Patients with Huntington’s disease often experience depression; in fact, it is the most common psychiatric disorder associated with this disease.

Depression may be evidenced as a sulky mood, tiredness, a loss of interest, poor appetite and weight loss. Such symptoms can be managed with a class of medications known as antidepressants.

How antidepressants work

Research studies have shown that Huntington’s patients appear to respond with stronger emotions — like anger and fear — to negative stimuli, relative to responses seen in those without this disease. Scientists suggest such emotional outbursts are due to the brain damage and shrinking of certain areas that occurs in this disease.

A Huntington’s diagnosis itself is also considered a major contributor to depression in these patients.

Neurotransmitters — chemical messengers in the brain such as serotonin, dopamine, and noradrenaline — influence mood and feelings. Neurotransmitters are known to be deficient in people with depression.

Antidepressants work to increase levels of serotonin, dopamine, or noradrenaline. Some classes of antidepressants may work on more than one type of neurotransmitter.

Types of antidepressants

Major types of antidepressants include selective serotonin reuptake inhibitors (SSRIs), serotonin-norepinephrine reuptake inhibitors (SNRIs), and atypical antidepressants, all of which may be prescribed to treat depressive symptoms in people with Huntington’s disease.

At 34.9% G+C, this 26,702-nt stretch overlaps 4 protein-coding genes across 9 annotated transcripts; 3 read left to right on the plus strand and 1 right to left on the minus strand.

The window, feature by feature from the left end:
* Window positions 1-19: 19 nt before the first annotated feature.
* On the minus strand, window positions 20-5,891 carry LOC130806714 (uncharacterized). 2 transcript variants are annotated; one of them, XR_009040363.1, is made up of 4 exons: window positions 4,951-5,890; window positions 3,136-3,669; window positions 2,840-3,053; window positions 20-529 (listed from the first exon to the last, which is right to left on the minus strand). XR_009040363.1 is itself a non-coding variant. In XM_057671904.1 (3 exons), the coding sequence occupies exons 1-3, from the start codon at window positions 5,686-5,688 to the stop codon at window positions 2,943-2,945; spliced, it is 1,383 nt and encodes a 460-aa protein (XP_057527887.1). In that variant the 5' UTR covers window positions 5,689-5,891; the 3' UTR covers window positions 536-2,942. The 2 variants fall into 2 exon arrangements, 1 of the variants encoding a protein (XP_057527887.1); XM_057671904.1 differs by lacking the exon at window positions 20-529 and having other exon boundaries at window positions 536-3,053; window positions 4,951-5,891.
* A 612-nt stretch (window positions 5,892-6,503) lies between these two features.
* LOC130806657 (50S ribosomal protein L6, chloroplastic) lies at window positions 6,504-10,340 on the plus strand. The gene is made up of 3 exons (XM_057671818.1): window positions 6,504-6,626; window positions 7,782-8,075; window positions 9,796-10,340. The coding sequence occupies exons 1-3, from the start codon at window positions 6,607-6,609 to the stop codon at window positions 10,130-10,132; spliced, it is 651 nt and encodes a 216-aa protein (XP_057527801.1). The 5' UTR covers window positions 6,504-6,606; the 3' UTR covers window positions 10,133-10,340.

SSRIs block serotonin reabsorption, making more serotonin available for neurons (nerve cells). Some examples of SSRIs are Zoloft (sertraline), Celexa (citalopram), Paxil (paroxetine), Lexapro (escitalopram), and Prozac (fluoxetine).

SNRIs work by blocking the recycling of norepinephrine in addition to serotonin. Examples of SNRIs include Effexor (venlafaxine) and Cymbalta (duloxetine).

Atypical antidepressants are medications that do not quite fit into the SSRI and SNRI families. One example is Welbutrin (bupropion), which stops the re-uptake of dopamine and norepinephrine. Another is Remeron (mirtazapine), which increases the concentration of serotonin and norepinephrine.

Side effects of antidepressants

Each class of antidepressants are linked to specific side effects. In general, taking either SNRIs or SSRIs are linked to problems that include sexual dysfunction, nausea, and changes in appetite in some users.

Common side effects of SSRIs are an upset stomach, diarrhea, insomnia, weight loss, and restlessness. But this class is known to cause the fewest side effects of all classes of antidepressants. SNRIs are linked to side effects that may include excessive sweating, headache, dizziness, dry mouth, and nausea.

A major side effect of Remeron is drowsiness, so this medication may be of help to those also experiencing insomnia — a common complaint in Huntington’s patients. Compared to SSRIs and SNRIs, Remeron does not cause as much sexual dysfunction but patients on this medication may gain weight despite a reduced appetite.

Common side effects of Wellbutrin can include dry mouth, anxiety, restlessness, irregular heartbeats, and trouble sleeping.

Taking antidepressants

Antidepressants usually have to be taken regularly for at least six to eight weeks before improvements in symptoms are noticeable, although some people may begin feeling better after two weeks.

Not all antidepressants work for everyone. Some patients may need to try different types before finding one that works and causes the least side effects for them. Once started, these medications need to be taken consistently for a period of nine months to a year.

Stopping an antidepressant abruptly or too early could cause a relapse of depressive symptoms.

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